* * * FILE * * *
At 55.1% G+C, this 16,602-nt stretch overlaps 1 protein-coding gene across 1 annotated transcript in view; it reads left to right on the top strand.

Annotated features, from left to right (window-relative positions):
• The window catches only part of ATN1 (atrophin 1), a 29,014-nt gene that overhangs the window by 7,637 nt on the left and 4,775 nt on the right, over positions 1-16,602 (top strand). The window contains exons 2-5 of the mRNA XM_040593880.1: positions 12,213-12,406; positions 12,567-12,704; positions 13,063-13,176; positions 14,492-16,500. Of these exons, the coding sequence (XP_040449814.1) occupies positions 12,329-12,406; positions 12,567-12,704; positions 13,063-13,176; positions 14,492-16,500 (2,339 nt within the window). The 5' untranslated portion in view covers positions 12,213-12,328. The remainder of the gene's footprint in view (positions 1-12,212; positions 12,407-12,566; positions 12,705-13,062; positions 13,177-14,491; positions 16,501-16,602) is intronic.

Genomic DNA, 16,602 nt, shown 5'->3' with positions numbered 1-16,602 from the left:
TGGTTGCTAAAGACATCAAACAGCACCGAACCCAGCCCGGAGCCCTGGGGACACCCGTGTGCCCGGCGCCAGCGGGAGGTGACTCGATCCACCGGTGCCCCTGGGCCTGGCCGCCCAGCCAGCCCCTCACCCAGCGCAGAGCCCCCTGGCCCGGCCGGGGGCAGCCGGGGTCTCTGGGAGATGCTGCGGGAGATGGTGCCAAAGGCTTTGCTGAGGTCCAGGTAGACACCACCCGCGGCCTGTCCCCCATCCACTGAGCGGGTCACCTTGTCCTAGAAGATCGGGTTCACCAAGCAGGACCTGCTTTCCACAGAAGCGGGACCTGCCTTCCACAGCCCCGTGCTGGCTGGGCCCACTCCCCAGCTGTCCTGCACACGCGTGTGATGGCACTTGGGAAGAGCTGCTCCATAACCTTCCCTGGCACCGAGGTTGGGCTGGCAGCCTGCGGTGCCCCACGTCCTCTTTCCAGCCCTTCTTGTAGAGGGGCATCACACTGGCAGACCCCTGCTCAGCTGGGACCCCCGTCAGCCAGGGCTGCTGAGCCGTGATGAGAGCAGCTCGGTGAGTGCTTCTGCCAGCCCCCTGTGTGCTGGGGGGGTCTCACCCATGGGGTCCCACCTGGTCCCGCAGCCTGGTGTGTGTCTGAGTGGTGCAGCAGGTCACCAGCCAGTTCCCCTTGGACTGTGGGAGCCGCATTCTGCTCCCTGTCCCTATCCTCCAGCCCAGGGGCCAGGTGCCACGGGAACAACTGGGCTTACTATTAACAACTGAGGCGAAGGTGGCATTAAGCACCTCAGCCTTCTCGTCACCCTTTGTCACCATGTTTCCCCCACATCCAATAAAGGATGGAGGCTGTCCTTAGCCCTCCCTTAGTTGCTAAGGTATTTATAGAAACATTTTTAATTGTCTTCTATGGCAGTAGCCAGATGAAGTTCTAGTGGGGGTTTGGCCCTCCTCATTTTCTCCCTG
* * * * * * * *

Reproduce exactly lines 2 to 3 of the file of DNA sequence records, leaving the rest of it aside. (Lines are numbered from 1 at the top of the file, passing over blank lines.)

Annotated features, from left to right (window-relative positions):
• The window catches only part of ATN1 (atrophin 1), a 29,014-nt gene that overhangs the window by 7,637 nt on the left and 4,775 nt on the right, over positions 1-16,602 (top strand). The window contains exons 2-5 of the mRNA XM_040593880.1: positions 12,213-12,406; positions 12,567-12,704; positions 13,063-13,176; positions 14,492-16,500. Of these exons, the coding sequence (XP_040449814.1) occupies positions 12,329-12,406; positions 12,567-12,704; positions 13,063-13,176; positions 14,492-16,500 (2,339 nt within the window). The 5' untranslated portion in view covers positions 12,213-12,328. The remainder of the gene's footprint in view (positions 1-12,212; positions 12,407-12,566; positions 12,705-13,062; positions 13,177-14,491; positions 16,501-16,602) is intronic.